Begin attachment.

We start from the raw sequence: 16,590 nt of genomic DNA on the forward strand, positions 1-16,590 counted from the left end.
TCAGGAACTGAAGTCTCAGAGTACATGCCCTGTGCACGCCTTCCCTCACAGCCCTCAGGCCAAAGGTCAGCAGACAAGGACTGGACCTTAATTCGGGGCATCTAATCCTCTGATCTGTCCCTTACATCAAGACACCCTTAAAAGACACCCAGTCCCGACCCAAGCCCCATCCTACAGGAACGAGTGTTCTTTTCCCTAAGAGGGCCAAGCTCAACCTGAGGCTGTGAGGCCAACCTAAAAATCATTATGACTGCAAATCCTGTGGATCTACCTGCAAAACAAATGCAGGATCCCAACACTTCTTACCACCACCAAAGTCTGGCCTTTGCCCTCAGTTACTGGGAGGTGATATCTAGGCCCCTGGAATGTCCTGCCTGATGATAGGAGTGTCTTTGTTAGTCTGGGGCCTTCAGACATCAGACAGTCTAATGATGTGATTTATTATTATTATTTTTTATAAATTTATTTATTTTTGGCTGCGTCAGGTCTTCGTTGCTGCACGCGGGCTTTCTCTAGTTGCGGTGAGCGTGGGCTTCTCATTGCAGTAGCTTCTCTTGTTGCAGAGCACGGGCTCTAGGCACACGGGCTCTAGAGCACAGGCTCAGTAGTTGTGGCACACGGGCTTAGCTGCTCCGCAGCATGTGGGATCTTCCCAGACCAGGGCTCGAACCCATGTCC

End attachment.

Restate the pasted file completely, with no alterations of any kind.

We start from the raw sequence: 16,590 nt of genomic DNA on the forward strand, positions 1-16,590 counted from the left end.
TCAGGAACTGAAGTCTCAGAGTACATGCCCTGTGCACGCCTTCCCTCACAGCCCTCAGGCCAAAGGTCAGCAGACAAGGACTGGACCTTAATTCGGGGCATCTAATCCTCTGATCTGTCCCTTACATCAAGACACCCTTAAAAGACACCCAGTCCCGACCCAAGCCCCATCCTACAGGAACGAGTGTTCTTTTCCCTAAGAGGGCCAAGCTCAACCTGAGGCTGTGAGGCCAACCTAAAAATCATTATGACTGCAAATCCTGTGGATCTACCTGCAAAACAAATGCAGGATCCCAACACTTCTTACCACCACCAAAGTCTGGCCTTTGCCCTCAGTTACTGGGAGGTGATATCTAGGCCCCTGGAATGTCCTGCCTGATGATAGGAGTGTCTTTGTTAGTCTGGGGCCTTCAGACATCAGACAGTCTAATGATGTGATTTATTATTATTATTTTTTATAAATTTATTTATTTTTGGCTGCGTCAGGTCTTCGTTGCTGCACGCGGGCTTTCTCTAGTTGCGGTGAGCGTGGGCTTCTCATTGCAGTAGCTTCTCTTGTTGCAGAGCACGGGCTCTAGGCACACGGGCTCTAGAGCACAGGCTCAGTAGTTGTGGCACACGGGCTTAGCTGCTCCGCAGCATGTGGGATCTTCCCAGACCAGGGCTCGAACCCATGTCC